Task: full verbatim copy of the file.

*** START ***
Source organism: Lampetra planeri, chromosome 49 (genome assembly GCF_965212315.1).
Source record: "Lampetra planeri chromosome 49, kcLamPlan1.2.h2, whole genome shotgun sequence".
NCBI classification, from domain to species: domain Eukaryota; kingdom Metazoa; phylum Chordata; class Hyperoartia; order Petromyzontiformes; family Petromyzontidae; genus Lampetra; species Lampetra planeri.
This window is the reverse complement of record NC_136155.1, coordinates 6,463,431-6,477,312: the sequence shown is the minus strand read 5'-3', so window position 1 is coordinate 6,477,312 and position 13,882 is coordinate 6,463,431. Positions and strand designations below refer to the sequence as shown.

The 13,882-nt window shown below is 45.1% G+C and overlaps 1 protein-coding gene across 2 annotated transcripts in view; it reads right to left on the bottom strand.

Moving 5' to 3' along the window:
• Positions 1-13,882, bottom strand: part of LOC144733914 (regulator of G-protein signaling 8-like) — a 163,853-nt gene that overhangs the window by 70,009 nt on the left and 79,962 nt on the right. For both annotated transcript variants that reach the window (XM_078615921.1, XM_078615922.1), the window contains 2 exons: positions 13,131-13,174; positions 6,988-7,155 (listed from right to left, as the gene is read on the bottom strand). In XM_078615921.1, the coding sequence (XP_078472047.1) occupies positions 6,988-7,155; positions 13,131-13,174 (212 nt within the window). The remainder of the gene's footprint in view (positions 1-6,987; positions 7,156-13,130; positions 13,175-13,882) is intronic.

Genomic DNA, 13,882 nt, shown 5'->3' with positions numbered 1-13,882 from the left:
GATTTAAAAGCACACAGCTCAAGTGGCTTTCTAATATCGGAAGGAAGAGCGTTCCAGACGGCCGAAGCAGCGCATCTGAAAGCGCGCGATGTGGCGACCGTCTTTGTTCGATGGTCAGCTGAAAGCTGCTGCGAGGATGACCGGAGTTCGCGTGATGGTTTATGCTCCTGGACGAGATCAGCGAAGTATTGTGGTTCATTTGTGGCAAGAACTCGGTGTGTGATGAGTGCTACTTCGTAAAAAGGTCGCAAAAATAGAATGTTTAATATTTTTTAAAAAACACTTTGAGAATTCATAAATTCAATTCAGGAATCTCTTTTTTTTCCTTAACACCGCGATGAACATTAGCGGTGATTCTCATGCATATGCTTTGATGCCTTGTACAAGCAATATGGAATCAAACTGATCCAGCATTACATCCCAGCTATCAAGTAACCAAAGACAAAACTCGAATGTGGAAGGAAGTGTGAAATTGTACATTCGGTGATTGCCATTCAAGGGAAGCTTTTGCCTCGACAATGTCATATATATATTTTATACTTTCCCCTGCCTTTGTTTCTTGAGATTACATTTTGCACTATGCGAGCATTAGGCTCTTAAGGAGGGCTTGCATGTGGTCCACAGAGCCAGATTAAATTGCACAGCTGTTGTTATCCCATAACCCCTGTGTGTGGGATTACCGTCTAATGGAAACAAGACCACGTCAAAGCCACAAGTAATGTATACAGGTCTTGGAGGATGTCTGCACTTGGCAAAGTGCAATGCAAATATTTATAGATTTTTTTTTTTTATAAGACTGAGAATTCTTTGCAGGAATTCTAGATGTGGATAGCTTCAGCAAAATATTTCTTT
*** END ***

Source organism: Lampetra planeri, chromosome 49 (genome assembly GCF_965212315.1).
Source record: "Lampetra planeri chromosome 49, kcLamPlan1.2.h2, whole genome shotgun sequence".
NCBI classification, from domain to species: domain Eukaryota; kingdom Metazoa; phylum Chordata; class Hyperoartia; order Petromyzontiformes; family Petromyzontidae; genus Lampetra; species Lampetra planeri.
This window is the reverse complement of record NC_136155.1, coordinates 6,463,431-6,477,312: the sequence shown is the minus strand read 5'-3', so window position 1 is coordinate 6,477,312 and position 13,882 is coordinate 6,463,431. Positions and strand designations below refer to the sequence as shown.

The 13,882-nt window shown below is 45.1% G+C and overlaps 1 protein-coding gene across 2 annotated transcripts in view; it reads right to left on the bottom strand.

Moving 5' to 3' along the window:
• Positions 1-13,882, bottom strand: part of LOC144733914 (regulator of G-protein signaling 8-like) — a 163,853-nt gene that overhangs the window by 70,009 nt on the left and 79,962 nt on the right. For both annotated transcript variants that reach the window (XM_078615921.1, XM_078615922.1), the window contains 2 exons: positions 13,131-13,174; positions 6,988-7,155 (listed from right to left, as the gene is read on the bottom strand). In XM_078615921.1, the coding sequence (XP_078472047.1) occupies positions 6,988-7,155; positions 13,131-13,174 (212 nt within the window). The remainder of the gene's footprint in view (positions 1-6,987; positions 7,156-13,130; positions 13,175-13,882) is intronic.

Genomic DNA, 13,882 nt, shown 5'->3' with positions numbered 1-13,882 from the left:
GATTTAAAAGCACACAGCTCAAGTGGCTTTCTAATATCGGAAGGAAGAGCGTTCCAGACGGCCGAAGCAGCGCATCTGAAAGCGCGCGATGTGGCGACCGTCTTTGTTCGATGGTCAGCTGAAAGCTGCTGCGAGGATGACCGGAGTTCGCGTGATGGTTTATGCTCCTGGACGAGATCAGCGAAGTATTGTGGTTCATTTGTGGCAAGAACTCGGTGTGTGATGAGTGCTACTTCGTAAAAAGGTCGCAAAAATAGAATGTTTAATATTTTTTAAAAAACACTTTGAGAATTCATAAATTCAATTCAGGAATCTCTTTTTTTTCCTTAACACCGCGATGAACATTAGCGGTGATTCTCATGCATATGCTTTGATGCCTTGTACAAGCAATATGGAATCAAACTGATCCAGCATTACATCCCAGCTATCAAGTAACCAAAGACAAAACTCGAATGTGGAAGGAAGTGTGAAATTGTACATTCGGTGATTGCCATTCAAGGGAAGCTTTTGCCTCGACAATGTCATATATATATTTTATACTTTCCCCTGCCTTTGTTTCTTGAGATTACATTTTGCACTATGCGAGCATTAGGCTCTTAAGGAGGGCTTGCATGTGGTCCACAGAGCCAGATTAAATTGCACAGCTGTTGTTATCCCATAACCCCTGTGTGTGGGATTACCGTCTAATGGAAACAAGACCACGTCAAAGCCACAAGTAATGTATACAGGTCTTGGAGGATGTCTGCACTTGGCAAAGTGCAATGCAAATATTTATAGATTTTTTTTTTTTATAAGACTGAGAATTCTTTGCAGGAATTCTAGATGTGGATAGCTTCAGCAAAATATTTCTTT